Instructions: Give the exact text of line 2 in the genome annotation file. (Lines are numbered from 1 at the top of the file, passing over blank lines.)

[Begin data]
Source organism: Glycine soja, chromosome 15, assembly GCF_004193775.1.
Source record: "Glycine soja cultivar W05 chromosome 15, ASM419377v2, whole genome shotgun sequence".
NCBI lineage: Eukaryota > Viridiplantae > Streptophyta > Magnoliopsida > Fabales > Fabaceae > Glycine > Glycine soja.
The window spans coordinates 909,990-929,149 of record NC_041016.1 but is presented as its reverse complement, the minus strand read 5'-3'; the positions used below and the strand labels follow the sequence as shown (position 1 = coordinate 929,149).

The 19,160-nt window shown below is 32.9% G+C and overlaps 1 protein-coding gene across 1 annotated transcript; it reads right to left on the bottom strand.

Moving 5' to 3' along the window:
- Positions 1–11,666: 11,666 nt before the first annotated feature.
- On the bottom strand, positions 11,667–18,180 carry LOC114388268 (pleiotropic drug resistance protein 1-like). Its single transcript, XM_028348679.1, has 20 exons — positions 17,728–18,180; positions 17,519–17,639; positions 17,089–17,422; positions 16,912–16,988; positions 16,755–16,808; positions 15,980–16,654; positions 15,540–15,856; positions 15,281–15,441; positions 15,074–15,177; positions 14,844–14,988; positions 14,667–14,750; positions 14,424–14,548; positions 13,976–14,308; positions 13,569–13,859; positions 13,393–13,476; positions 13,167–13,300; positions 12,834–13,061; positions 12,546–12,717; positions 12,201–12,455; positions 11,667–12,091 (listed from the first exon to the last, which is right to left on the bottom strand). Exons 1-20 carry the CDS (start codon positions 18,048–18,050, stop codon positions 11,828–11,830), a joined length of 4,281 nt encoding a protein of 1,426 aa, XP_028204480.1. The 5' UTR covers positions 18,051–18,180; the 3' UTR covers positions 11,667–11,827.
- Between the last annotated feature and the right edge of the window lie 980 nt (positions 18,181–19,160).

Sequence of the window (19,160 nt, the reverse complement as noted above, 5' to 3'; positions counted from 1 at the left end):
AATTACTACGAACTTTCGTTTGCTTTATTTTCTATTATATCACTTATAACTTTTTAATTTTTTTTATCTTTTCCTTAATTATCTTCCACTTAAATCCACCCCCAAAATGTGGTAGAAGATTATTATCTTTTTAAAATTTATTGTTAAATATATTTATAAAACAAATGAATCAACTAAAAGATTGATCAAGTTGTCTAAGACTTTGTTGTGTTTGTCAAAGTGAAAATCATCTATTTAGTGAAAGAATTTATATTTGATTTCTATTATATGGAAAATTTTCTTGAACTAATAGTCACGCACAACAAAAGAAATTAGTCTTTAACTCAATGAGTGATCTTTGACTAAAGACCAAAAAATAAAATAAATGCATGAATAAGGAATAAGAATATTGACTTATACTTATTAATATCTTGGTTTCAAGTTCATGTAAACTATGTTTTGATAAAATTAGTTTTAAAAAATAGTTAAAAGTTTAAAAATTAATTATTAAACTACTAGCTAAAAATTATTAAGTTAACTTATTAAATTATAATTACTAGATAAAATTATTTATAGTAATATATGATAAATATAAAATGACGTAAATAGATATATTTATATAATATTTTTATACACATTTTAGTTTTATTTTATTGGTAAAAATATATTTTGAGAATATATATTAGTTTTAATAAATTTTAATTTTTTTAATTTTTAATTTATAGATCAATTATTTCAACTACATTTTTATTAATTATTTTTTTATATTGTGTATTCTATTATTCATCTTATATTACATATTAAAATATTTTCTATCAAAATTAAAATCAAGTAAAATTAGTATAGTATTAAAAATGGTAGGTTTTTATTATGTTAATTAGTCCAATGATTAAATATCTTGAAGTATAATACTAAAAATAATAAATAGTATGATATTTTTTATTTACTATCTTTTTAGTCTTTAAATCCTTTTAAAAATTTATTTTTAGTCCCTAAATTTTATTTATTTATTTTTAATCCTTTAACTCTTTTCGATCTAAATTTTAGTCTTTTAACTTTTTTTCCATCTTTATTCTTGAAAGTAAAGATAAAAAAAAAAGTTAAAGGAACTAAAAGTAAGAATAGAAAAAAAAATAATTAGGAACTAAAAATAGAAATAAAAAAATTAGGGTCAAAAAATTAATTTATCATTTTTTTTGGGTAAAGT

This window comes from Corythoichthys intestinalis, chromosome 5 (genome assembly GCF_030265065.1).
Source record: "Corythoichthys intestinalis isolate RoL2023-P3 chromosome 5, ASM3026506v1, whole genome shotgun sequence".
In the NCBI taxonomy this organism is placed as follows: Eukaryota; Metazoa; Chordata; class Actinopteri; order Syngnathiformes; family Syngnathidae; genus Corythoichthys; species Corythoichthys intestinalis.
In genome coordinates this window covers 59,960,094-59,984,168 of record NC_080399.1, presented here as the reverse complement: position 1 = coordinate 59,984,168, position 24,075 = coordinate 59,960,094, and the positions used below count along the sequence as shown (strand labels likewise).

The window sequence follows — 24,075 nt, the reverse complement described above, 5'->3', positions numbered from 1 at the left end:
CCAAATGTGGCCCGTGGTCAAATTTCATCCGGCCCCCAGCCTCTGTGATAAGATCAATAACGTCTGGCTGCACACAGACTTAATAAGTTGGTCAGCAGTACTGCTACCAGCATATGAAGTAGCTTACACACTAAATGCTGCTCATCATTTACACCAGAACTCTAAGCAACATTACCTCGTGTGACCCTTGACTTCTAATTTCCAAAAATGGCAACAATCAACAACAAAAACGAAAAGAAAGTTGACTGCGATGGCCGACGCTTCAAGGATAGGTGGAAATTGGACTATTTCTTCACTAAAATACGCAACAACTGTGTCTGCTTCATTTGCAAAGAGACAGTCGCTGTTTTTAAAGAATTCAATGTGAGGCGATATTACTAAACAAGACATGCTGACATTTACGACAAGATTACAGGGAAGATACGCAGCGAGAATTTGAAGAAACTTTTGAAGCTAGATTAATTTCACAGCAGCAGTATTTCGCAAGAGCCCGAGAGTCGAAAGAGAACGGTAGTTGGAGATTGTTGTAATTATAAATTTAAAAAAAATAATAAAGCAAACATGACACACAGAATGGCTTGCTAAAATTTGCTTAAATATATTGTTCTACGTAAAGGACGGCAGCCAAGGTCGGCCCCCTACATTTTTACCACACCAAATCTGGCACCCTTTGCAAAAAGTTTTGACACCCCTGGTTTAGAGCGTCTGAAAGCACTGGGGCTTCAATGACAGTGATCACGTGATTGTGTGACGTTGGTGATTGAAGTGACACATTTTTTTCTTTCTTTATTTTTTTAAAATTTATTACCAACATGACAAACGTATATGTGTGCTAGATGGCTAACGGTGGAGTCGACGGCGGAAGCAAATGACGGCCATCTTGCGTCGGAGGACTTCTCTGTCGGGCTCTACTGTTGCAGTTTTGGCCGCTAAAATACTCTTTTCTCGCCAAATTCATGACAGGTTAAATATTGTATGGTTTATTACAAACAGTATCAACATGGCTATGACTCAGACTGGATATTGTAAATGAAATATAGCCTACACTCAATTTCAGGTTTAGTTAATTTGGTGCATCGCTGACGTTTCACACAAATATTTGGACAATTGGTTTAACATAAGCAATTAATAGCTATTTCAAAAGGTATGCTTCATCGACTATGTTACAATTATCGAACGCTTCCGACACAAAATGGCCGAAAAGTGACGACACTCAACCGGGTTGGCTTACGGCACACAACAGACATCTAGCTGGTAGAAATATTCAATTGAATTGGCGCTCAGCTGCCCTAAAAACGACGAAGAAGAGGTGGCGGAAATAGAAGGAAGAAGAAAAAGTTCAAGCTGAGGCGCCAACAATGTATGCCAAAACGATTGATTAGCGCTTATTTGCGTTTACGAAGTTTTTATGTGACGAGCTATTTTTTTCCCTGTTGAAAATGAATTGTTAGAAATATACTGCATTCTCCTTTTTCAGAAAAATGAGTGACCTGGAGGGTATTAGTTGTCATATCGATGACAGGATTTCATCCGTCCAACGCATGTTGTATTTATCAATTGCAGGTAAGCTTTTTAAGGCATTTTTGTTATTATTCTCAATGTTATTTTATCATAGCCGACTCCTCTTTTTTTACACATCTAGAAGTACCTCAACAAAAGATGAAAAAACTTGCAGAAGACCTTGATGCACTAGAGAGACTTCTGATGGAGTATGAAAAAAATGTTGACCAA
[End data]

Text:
Source record: "Glycine soja cultivar W05 chromosome 15, ASM419377v2, whole genome shotgun sequence".